At the time I’m writing this, it’s the third week of August, and my online world is bombarded with thumbnails and links encouraging me to watch Nicki Minaj’s “Anaconda” video.
Sometimes I’m tempted to turn the feminist part of my brain off and either ignore pop culture entirely or watch the video out of boredom, think, “Wee, butts,” and move on with my life.
But I can’t do that.
I’m a feminist killjoy – someone who feels compelled to spend a lot of time thinking about how the images that pervade our culture affect our culture. And so I can’t watch “Anaconda” without thinking about the implications of a black woman taking ownership of her sexuality in a provocative way in a society already inundated with oversexualized images of black women in an industry that caters to the white male gaze in a capitalist system that… you get the point.
But there’s a midpoint between the lazy and feminist portions of my brain that wants to say, “Oh yes, this video is feminist because I like it.”
Because then I wouldn’t have to be critical.
I wouldn’t have to think about the possible problematic implications of the video’s existence, or how I might be complicit in them, while attempting to use the word “feminism” as a way to avoid further discussion.
This is the problem I have with centering conversations around whether or not someone or something is feminist – as in: Is “Anaconda” a body-positive ode to the anatomical wonders of big booty women separate of the male gaze, or is it a calculated ploy for money and attention that sets women back? Is it feminist?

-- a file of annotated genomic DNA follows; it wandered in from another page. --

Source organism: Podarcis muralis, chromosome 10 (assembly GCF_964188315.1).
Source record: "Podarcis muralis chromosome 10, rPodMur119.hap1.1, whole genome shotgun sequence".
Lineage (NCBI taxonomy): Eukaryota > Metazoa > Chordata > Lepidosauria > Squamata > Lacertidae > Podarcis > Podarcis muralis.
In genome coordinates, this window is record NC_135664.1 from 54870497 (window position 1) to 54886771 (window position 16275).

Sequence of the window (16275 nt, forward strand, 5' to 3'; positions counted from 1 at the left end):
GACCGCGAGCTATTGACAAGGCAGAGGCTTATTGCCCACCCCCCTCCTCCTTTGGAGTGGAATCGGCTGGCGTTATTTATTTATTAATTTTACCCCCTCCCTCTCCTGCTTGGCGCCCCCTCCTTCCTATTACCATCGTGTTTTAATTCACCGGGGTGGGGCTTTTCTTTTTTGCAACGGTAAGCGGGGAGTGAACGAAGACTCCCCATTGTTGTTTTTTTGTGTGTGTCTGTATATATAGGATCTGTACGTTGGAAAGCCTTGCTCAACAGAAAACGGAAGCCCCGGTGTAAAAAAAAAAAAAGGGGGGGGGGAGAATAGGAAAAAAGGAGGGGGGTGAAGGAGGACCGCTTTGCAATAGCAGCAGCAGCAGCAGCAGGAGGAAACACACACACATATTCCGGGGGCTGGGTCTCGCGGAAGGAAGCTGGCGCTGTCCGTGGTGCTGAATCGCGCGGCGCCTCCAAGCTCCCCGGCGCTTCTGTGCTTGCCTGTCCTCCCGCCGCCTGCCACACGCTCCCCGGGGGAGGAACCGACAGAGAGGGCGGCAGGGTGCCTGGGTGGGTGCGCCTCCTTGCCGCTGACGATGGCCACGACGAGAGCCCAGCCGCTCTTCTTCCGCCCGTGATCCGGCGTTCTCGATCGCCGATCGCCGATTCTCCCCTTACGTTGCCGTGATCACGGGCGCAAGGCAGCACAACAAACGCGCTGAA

Am I a feminist? Are you a feminist? Do you or I or Nicki Minaj have the right to align ourselves with a movement that aims to change a society that we can’t help being a part of?
Spoiler alert: Yes, we can. But not carelessly.
Feminism as More Than a Label
I think “Is x feminist?” is the wrong question to be asking when it comes to pretty much anything, really.
Because if you got a cross section of all self-identified feminists in a room together and asked them what their opinions were on politics, religion, sexuality, or gender expression, a lot of what you’d hear would be contradictory.
This doesn’t necessarily mean that they’re incorrectly using the word “feminist” (though some probably are). It simply illustrates the fact that feminism is not a monolithic movement in which the word “feminist” describes a very specific type of person.
A feminist, broadly speaking, is someone who works against systems that privilege cisgender men in order to promote gender equality and the rights of women.
Whether or not someone can or should twerk, leave their body hair intact, or wear heels and still call themselves a feminist isn’t as obvious or clear.
And more importantly, a person can have all the feminist cred in the world — volumes of feminist theory on their shelves, years of experience doing women’s rights activism, and bell hooks on speed dial — and still do things that play into patriarchy and are harmful to women.
Because there is no single unwavering state called “being a feminist.”
People practice their feminism while being human, soaking up the same images and sounds as the rest of society, and being ignorant of issues that fall into their moral sidelines. Not to mention the iterations of feminism that fail to be intersectional — those that exclude or fail to serve women of color, women who are trans, women who are poor, and the list goes on.
So yeah, there are a lot of things that bear the feminist label that I, as a feminist, don’t really support: “Lean In” feminism, trans-exclusionary feminism, and feminism centered on the needs and concerns of straight white women are all things I’m critical of.